5@5: Canadian single-use plastic ban | Is junk food fueling food allergies?

Each day at 5 p.m. we collect the five top food and supplement headlines of the day, making it easy for you to catch up on today's most important natural products industry news.

June 10, 2019

2 Min Read
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Trudeau announces Canadian ban of single-use plastics as early as 2021

Canadian Prime Minister Justin Trudeau has proposed a ban on common single-use plastic items that will be put into effect by 2021. This step follows the European Union’s decision in March to ban single-use plastics by the same year. Read more at The Hill …

Junk food may be fueling rise in food allergies, say experts

Food allergies are on the rise in western countries, and some scientists are now suggesting that substances commonly found in highly processed foods and cooked meats called advanced glycation endproducts (AGEs) could be the reason behind this. Although AGEs occur naturally in the body, high levels of the substance are linked to a number of conditions including diabetes and rheumatoid arthritis. Read more at The Guardian …

Diet for one? Scientists stalk the dream of personalized nutrition

The largest and most comprehensive experiment to date looking at individual responses to food has shown that there are “substantial and surprising variations in how well participants processed fats and carbohydrates,” even among identical twins. The team concluded that the most important factors affecting how are bodies metabolize food are environmental—namely, “sleep, stress, exercise and the diversity and population of our individual gut microbiome." Read more at The New York Times …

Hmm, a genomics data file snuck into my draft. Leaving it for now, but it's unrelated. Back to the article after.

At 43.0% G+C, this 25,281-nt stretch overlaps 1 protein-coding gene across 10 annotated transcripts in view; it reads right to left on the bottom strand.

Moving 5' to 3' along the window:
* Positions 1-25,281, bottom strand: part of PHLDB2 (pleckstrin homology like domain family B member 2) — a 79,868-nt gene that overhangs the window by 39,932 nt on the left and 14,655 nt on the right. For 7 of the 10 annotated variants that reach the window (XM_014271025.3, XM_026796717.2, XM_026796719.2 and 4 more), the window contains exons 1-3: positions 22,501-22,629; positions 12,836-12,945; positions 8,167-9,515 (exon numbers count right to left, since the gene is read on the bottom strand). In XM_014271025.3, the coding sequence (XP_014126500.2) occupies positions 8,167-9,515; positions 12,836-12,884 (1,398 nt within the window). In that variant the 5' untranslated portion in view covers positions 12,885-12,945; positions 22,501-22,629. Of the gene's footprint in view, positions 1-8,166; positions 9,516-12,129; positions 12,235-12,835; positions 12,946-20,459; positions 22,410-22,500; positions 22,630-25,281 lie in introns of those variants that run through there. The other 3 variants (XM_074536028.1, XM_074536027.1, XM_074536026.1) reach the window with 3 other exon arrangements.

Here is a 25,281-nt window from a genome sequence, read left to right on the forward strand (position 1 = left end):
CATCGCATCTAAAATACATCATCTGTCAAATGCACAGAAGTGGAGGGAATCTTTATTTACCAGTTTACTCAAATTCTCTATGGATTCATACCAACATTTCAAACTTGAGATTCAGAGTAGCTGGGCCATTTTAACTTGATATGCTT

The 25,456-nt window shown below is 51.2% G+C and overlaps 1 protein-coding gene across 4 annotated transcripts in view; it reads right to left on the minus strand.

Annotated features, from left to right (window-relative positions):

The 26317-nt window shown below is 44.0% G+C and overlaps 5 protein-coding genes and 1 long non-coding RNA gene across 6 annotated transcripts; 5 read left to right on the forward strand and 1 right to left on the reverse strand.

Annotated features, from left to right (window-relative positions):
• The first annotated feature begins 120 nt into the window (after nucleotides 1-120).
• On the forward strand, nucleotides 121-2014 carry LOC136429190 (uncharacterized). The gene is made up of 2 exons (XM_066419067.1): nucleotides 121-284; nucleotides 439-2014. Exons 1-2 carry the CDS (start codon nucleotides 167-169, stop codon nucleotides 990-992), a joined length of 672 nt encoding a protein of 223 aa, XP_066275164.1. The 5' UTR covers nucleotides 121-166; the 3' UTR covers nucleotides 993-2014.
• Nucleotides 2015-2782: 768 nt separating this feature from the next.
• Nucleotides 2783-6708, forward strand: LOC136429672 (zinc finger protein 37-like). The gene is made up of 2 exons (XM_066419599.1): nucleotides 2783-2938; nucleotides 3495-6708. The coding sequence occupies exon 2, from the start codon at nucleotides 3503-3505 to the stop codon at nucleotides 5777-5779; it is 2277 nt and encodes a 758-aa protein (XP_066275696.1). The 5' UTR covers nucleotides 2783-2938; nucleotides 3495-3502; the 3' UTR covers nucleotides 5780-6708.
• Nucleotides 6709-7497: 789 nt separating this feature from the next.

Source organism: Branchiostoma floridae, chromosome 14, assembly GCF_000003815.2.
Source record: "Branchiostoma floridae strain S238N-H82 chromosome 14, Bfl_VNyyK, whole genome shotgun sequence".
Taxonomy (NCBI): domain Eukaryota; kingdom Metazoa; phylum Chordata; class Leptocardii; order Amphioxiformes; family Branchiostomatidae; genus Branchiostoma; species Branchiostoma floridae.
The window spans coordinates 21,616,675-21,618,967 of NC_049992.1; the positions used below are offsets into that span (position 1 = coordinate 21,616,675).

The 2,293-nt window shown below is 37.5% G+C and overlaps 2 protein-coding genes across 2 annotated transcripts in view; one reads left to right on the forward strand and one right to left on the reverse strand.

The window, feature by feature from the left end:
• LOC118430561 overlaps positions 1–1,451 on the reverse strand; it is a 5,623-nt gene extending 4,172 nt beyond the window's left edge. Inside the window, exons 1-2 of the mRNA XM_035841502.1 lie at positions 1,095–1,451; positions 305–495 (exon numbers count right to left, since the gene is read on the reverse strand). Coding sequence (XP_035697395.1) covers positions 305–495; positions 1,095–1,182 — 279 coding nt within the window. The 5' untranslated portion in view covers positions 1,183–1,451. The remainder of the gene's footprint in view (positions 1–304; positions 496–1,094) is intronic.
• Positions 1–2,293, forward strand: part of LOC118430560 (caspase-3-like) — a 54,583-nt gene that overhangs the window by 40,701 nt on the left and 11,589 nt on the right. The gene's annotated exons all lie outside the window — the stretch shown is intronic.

Bioengineered salmon won’t come from US’s biggest farm state

Fish farmers in Maine do not plan on raising the genetically engineered salmon being brought to market by AquaBounty Technologies. Among other reservations, the group “feels the environmental assessment of the fish conducted by regulators was not rigorous enough." Read more at WGME …

Stop & Shop now has big, goofy-looking robots patrolling its aisles. What, exactly, is the goal?

Following a strike that cost the northeastern grocery chain between $90 and $100 million, Stop & Shop introduced over 200 robots to stores in Massachusetts, Connecticut, Rhode Island and New Jersey. These robots have only one job, to alert staff to clean up spills or loose items on the floor, but employees have found them largely inept and customers remain wary. Read more at New Food Economy …

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